I think a bigger problem is the decline in quality of the average student (via increasing enrollment numbers at the expense of lower standards) and the employability of the average degree (as emphasis on exploration and enjoyment has supplanted employability). I don't think a straight-A student with a newly minted STEM degree is worth less than they used to be - if anything hinders that kind of graduate, it's the older workforce dragging their feet on retirement because they raided their home equity for toys in their 50s.
Title: Re: From the low-income homeownership non-profit newsletter...
Post by: maco on December 04, 2015, 10:41:05 AM
I'm not saying 13 year olds don't get pregnant, but they are very rare.
And when it does happen, I suspect you're looking at incest the vast majority of the time. Some older relative has been abusing the kid for years, and suddenly it becomes possible for irrefutable evidence to appear in the form of pregnancy as soon as that first period hits.

"Fathering" semantics aside, for some reason, this thought process was more interesting to me than the actual OP.... lol. I have friends who have had children less than 1 year apart. Just need one of those to be twins and BANG!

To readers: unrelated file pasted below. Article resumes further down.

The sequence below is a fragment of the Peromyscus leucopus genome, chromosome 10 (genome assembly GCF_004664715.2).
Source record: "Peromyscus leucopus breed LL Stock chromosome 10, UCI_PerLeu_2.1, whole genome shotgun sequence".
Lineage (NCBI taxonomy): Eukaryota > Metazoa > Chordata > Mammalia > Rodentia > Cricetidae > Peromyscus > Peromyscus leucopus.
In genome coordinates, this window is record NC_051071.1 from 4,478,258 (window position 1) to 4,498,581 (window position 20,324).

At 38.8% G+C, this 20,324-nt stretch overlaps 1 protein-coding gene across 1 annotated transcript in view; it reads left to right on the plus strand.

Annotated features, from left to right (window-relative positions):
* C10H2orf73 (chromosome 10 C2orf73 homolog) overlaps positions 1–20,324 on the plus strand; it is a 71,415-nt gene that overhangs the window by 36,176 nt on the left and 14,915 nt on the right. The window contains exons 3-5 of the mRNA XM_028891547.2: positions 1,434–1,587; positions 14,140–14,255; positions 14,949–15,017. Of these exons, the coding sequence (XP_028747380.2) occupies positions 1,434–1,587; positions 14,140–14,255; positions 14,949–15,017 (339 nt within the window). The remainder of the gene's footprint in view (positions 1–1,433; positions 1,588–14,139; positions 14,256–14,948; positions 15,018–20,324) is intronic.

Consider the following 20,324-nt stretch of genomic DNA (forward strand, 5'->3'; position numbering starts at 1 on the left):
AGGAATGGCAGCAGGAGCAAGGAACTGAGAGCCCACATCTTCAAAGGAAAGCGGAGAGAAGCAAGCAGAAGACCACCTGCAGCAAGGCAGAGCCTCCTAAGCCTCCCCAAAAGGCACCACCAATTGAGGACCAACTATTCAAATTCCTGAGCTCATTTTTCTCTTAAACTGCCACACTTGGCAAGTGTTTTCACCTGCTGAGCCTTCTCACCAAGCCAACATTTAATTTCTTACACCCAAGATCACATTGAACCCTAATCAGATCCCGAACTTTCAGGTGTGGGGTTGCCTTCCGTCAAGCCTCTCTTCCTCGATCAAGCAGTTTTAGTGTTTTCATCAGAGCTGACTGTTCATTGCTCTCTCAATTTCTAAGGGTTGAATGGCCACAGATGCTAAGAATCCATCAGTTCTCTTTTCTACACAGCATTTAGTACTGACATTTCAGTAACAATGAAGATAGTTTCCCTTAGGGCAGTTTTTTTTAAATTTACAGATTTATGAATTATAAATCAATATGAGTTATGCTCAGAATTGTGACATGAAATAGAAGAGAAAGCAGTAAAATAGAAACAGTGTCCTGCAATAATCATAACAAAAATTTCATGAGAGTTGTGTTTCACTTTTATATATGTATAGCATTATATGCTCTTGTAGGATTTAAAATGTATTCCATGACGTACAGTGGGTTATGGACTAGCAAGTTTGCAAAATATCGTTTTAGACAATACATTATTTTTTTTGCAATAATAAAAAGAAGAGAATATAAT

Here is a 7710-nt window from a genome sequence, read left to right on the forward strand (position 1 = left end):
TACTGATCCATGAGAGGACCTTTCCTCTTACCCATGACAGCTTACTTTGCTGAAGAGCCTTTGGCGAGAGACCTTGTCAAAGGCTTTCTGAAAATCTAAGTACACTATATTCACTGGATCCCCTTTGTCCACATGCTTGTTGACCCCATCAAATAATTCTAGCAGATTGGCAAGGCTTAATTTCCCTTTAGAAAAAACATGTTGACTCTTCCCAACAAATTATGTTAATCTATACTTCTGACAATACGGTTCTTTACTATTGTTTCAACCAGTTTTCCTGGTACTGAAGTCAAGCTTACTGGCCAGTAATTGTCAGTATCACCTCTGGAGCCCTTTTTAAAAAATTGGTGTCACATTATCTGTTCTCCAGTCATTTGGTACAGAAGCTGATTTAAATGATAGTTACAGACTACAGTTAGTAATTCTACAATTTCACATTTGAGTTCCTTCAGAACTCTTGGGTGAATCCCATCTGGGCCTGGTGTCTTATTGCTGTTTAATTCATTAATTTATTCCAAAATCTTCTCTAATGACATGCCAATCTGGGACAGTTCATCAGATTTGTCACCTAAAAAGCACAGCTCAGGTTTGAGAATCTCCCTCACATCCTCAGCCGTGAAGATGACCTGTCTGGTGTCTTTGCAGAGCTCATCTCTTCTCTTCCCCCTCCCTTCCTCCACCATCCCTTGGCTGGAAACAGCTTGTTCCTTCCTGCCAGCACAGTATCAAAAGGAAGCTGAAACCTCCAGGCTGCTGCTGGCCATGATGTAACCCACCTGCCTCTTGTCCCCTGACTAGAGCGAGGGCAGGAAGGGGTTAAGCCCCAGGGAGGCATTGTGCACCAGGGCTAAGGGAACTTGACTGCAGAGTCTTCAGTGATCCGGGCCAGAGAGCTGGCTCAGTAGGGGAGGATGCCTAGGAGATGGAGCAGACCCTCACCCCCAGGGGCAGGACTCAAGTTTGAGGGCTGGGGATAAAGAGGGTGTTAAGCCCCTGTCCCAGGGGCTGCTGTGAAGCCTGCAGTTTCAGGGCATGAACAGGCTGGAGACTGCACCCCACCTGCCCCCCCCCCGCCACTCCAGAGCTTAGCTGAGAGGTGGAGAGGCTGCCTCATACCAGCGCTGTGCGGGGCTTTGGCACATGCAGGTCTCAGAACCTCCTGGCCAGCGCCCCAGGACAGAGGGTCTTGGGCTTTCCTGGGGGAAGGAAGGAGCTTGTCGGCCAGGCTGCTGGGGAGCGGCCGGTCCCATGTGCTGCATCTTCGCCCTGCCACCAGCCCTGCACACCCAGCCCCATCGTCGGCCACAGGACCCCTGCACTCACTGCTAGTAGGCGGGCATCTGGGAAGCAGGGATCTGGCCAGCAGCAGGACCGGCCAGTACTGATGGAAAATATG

The twins in my family were born 12 months after me.
Title: Re: From the low-income homeownership non-profit newsletter...
Post by: infogoon on December 04, 2015, 10:41:46 AM
Damn you gentrification.  It's terrible when increased property values mean that poor people can sell their heavily appreciated homes.  Better to keep everyone poor, the drug dealers on the streets, and property values depressed than deal with the horrors of yoga studios and dog parks.  :P

We blame people with money for leaving the cities and ruining everything, then we blame them for coming back and ruining everything.
Title: Re: From the low-income homeownership non-profit newsletter...
Post by: maco on December 04, 2015, 10:48:21 AM
Back on topic:

I got a mortgage tax credit when I bought an inexpensive condo in my mid-twenties while I was still a starving graduate students. It was the only reason I could make the numbers work. Rather than default, I finished my Ph.D., got a high paying job, sold the condo at a profit a decade later, etc. It was not nearly as a great of a deal as the ~$30K tax-deferred I stash now, though, and it was not nearly as great of a deal as the fact that I only pay 15% tax on my capital gains.